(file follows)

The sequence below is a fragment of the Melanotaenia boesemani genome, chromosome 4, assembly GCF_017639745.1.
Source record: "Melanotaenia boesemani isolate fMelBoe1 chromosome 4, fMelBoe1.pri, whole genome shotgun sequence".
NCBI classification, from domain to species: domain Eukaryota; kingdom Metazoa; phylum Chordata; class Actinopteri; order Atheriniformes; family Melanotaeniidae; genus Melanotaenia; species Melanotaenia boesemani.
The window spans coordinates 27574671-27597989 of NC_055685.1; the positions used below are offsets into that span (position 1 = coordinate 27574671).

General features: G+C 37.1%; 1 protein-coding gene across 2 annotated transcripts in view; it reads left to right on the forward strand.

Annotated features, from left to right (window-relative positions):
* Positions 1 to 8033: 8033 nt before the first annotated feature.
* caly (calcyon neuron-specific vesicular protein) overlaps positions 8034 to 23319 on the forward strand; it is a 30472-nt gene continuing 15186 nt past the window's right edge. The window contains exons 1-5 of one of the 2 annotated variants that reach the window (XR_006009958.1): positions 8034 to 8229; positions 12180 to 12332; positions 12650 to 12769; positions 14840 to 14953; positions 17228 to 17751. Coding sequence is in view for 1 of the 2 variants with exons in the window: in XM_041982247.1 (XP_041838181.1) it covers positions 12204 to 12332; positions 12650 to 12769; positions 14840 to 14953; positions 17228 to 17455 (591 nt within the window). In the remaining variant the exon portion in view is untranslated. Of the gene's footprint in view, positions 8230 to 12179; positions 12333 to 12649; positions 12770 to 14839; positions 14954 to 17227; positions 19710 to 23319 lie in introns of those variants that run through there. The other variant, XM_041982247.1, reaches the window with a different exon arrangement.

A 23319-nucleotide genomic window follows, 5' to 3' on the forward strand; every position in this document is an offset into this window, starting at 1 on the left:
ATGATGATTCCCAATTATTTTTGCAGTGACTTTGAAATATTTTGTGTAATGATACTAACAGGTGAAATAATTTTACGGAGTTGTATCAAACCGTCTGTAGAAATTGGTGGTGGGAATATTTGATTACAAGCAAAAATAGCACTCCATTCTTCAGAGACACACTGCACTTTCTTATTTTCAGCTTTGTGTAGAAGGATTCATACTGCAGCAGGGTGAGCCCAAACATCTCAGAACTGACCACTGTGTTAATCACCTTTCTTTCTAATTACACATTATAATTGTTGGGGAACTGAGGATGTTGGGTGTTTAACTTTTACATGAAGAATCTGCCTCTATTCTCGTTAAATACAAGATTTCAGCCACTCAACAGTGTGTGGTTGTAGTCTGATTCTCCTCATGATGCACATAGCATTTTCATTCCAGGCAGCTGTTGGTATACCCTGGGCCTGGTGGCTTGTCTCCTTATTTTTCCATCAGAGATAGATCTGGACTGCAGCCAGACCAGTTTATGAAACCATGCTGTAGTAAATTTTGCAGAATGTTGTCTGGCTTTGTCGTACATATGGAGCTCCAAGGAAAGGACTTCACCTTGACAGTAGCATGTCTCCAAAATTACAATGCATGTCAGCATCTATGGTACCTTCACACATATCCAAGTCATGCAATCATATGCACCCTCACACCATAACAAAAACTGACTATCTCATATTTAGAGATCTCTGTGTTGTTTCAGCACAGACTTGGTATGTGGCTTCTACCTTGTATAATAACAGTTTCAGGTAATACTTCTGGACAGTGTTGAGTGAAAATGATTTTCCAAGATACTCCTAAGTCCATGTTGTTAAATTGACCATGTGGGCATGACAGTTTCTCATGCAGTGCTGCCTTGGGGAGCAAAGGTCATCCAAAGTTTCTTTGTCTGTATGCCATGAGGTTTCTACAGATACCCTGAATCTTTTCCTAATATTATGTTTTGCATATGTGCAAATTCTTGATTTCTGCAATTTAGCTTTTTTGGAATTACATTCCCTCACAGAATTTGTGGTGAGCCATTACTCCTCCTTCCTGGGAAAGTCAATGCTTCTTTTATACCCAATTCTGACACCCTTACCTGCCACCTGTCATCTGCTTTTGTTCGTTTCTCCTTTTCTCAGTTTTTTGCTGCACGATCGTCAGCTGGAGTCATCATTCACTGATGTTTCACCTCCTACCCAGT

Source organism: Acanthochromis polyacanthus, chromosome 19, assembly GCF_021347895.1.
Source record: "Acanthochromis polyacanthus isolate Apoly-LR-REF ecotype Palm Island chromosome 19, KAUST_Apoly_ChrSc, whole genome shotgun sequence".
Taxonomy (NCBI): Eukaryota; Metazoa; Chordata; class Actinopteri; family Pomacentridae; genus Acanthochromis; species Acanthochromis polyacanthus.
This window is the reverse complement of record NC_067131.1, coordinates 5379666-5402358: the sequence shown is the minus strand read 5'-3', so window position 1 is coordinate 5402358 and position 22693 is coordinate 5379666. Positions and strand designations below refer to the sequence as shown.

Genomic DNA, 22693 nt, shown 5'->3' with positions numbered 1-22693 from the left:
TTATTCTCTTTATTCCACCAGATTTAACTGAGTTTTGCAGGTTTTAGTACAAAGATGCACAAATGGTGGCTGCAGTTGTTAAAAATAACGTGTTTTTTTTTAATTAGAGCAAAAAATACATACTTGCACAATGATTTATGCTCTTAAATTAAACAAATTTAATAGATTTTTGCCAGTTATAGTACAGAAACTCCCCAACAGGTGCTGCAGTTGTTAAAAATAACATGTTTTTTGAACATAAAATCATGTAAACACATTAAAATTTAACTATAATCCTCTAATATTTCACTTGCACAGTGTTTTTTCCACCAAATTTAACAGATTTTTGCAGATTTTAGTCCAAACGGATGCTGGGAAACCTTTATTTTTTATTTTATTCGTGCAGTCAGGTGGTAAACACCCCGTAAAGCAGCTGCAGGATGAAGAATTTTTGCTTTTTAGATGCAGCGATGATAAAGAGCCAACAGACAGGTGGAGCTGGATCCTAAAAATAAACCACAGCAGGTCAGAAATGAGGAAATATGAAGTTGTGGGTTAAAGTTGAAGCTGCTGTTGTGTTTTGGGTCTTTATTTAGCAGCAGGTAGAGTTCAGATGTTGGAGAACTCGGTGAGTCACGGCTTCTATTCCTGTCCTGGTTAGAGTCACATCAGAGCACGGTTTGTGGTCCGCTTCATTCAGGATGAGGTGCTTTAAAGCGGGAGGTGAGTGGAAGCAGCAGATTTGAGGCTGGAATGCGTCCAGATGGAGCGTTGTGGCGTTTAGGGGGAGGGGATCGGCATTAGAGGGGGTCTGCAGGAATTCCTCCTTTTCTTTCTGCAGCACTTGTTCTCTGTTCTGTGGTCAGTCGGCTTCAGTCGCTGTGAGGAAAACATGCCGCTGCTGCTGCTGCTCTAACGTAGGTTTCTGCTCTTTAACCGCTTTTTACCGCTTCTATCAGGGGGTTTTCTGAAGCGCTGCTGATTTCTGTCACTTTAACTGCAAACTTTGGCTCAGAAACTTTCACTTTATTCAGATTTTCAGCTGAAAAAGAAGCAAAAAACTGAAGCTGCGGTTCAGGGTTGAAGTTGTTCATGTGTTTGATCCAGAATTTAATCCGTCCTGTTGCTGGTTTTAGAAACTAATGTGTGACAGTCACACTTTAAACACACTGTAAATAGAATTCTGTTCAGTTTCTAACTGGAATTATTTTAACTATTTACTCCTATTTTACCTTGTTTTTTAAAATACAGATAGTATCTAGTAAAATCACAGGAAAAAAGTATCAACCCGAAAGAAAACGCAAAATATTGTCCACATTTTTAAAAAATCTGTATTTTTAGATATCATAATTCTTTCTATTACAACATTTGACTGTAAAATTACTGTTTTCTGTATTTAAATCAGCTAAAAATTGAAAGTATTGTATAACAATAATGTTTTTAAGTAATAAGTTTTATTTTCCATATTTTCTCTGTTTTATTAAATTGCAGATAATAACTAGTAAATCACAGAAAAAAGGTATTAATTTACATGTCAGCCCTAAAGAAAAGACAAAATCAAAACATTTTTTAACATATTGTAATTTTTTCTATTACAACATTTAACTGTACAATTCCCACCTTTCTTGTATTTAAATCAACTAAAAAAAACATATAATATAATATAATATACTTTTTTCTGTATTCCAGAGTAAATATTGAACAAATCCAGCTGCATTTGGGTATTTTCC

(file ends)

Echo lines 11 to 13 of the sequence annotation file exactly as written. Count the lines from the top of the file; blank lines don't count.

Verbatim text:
Source organism: Acanthochromis polyacanthus, chromosome 19, assembly GCF_021347895.1.
Source record: "Acanthochromis polyacanthus isolate Apoly-LR-REF ecotype Palm Island chromosome 19, KAUST_Apoly_ChrSc, whole genome shotgun sequence".
Taxonomy (NCBI): Eukaryota; Metazoa; Chordata; class Actinopteri; family Pomacentridae; genus Acanthochromis; species Acanthochromis polyacanthus.